Slap Competitions

O'Malley

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Even good smart kids make dumb mistakes. That's the point of restricting access to dangerous stuff.
 
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Steve

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Is there an argument for letting these idiotic people participate in these idiotic activities in the spirit of the Darwin Awards?
Because there is money involved, and it's for a crowd, there's a huge element of exploitation that is very problematic to me.

On an individual basis, I'm all for people killing themselves however they like. But when money starts getting involved, I think the situation changes fundamentally. Why aren't child labor laws or workplace safety laws optional? If I can find a person who's willing to climb the building without a harness, or remove asbestos without proper protective equipment, is that on them or on me?

My point is, whether or not it's wrong has nothing to do with whether people are willing or not, informed or not.
 

MetalBoar

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The kink stuff is a bad comparison. Those people may do weird stuff but they have safety measures in place so that it's generally harmless. Also, it stays in the realm of one's intimacy.

The slap competition is more problematic for a lot of reasons. Firstly, the game is designed to maximise brain damage by almost turning it into a win condition and prohibiting contestants from reducing it. Secondly, an entertainment corporation tries to make tons of bucks off people getting that brain damage on TV so it's not only about two consenting adults anymore, but when **** inevitably hits the fan it will be hard to hold anyone accountable. And thirdly, the fact that the competition is transmitted on TV may push kids to try it out on their developing skulls and brains (and the barrier to entry is much lower than combat sports).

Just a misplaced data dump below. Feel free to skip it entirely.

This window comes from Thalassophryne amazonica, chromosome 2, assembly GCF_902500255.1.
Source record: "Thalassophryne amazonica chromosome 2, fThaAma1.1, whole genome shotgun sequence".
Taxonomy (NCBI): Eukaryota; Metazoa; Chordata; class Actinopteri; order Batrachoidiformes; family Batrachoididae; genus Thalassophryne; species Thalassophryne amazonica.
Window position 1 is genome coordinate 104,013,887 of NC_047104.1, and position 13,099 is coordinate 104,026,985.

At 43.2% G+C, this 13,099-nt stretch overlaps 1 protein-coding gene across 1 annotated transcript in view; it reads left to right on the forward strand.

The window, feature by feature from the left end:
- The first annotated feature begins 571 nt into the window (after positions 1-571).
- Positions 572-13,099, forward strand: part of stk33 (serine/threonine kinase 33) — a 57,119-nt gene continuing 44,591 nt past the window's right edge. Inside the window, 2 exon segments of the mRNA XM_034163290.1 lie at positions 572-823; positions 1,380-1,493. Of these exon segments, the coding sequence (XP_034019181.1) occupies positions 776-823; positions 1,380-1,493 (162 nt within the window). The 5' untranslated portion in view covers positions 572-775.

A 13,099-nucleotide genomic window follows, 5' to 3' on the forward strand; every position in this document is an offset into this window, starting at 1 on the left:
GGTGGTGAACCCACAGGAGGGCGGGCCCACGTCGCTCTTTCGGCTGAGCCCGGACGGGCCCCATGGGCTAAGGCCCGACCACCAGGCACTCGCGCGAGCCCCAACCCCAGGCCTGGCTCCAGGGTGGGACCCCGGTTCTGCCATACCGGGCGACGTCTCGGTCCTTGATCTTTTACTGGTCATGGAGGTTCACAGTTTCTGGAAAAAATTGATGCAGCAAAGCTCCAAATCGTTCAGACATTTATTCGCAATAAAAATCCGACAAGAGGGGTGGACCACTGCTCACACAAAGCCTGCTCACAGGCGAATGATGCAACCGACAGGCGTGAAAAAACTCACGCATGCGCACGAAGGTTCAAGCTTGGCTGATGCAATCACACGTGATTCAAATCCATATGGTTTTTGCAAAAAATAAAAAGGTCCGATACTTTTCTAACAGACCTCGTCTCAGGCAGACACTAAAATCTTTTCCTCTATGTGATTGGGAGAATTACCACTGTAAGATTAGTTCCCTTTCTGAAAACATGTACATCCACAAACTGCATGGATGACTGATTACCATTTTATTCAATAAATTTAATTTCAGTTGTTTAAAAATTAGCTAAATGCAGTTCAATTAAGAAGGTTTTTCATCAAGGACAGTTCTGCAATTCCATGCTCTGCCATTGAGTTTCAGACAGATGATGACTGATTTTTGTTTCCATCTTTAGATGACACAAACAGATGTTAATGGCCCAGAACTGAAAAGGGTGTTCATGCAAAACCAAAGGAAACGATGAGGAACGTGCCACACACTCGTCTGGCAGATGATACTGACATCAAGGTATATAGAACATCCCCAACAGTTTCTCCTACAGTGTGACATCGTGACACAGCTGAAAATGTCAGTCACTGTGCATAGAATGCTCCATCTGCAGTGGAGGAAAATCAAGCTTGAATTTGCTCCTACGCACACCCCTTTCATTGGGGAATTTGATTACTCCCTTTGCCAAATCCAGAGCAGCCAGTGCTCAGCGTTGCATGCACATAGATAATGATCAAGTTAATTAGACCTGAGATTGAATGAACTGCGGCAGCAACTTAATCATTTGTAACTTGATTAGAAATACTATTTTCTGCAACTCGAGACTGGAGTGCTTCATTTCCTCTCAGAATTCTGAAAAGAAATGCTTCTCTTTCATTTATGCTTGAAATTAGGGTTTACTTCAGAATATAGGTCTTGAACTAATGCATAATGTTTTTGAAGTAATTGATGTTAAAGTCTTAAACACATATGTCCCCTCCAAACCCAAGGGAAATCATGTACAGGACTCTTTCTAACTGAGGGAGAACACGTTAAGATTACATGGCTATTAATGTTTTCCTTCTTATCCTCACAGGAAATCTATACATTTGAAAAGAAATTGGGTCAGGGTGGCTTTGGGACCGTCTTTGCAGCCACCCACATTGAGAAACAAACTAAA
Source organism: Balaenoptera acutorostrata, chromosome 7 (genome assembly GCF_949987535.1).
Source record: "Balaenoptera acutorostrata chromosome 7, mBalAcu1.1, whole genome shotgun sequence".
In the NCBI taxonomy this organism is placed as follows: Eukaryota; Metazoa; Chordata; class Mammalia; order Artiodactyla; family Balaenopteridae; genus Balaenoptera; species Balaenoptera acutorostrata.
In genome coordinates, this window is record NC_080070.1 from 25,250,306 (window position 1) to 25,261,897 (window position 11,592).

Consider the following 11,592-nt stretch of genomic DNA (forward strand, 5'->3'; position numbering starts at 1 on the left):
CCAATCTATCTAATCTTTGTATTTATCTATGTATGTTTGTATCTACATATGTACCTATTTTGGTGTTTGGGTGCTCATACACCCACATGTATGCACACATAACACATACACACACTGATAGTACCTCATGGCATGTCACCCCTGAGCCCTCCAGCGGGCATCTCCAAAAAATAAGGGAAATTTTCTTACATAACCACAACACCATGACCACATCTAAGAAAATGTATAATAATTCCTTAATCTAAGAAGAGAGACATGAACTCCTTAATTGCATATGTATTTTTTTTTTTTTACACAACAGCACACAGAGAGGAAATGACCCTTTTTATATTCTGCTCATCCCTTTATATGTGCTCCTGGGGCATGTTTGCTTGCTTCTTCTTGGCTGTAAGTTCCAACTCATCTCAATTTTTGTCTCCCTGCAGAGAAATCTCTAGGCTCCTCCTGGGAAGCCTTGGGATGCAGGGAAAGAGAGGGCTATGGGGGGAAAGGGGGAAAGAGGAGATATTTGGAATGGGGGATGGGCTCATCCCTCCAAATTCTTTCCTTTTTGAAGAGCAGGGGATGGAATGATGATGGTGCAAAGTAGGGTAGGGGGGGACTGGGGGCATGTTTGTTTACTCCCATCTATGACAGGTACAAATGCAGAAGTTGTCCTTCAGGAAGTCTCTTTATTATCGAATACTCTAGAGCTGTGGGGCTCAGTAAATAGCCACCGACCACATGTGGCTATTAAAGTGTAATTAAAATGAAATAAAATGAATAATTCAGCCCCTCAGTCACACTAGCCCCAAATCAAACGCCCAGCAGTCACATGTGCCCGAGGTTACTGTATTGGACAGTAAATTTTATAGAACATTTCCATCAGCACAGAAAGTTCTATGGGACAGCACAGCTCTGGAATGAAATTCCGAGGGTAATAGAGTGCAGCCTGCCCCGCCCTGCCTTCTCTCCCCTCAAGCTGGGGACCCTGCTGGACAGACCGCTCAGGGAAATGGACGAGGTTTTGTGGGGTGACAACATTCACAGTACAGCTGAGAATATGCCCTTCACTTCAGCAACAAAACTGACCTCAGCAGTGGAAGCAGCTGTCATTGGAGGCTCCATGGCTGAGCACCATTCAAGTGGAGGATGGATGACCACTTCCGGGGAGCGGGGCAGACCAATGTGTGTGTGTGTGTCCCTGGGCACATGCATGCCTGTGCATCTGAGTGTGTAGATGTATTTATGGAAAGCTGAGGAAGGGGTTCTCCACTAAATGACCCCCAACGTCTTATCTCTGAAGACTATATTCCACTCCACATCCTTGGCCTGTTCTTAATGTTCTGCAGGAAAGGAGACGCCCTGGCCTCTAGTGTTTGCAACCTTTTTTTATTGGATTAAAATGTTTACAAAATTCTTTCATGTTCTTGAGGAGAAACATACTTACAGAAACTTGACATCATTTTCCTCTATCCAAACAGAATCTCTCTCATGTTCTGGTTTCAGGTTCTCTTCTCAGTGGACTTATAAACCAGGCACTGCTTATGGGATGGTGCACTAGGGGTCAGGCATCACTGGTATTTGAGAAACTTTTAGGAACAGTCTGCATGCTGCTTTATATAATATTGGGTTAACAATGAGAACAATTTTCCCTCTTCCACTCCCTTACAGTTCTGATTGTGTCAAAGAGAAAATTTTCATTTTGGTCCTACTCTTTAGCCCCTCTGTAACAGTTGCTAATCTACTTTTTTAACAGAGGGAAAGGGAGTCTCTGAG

So I admit I was being a little facetious, but there is some relevance. If this "sport" makes the participants feel super tough, or they find the challenge of developing the technique behind a really powerful slap from a fixed position to be so compelling that they really want to participate, then philosophically, I think that consenting adults should be allowed to do it and that adults who want to pay to watch should be allowed to do so. The challenge for me comes from what @Steve is talking about, to what degree are these people being exploited and encouraged to do something that's harmful and that they would not do without said encouragement? To what degree do celebrity and money represent an obstacle to meaningful consent?

I know people who view boxing or American football the same way that most of us on this thread view slap competitions. I can't really tell them they're wrong, because you know what? If you play tackle football, or box, you noticeably raise your risk of CTE and if you do it professionally you've raised it a lot. If you're watching the NFL playoffs this weekend you're almost undoubtedly going to see some guys (probably a lot of guys) who've already gotten CTE from the sport and the game you're watching is going to make it worse. The team owners and promoters have known about the problem for years and just like the tobacco industry did their best to cover it up, yet I don't hear more than a few outliers calling for a ban on the NFL, because it's "normal".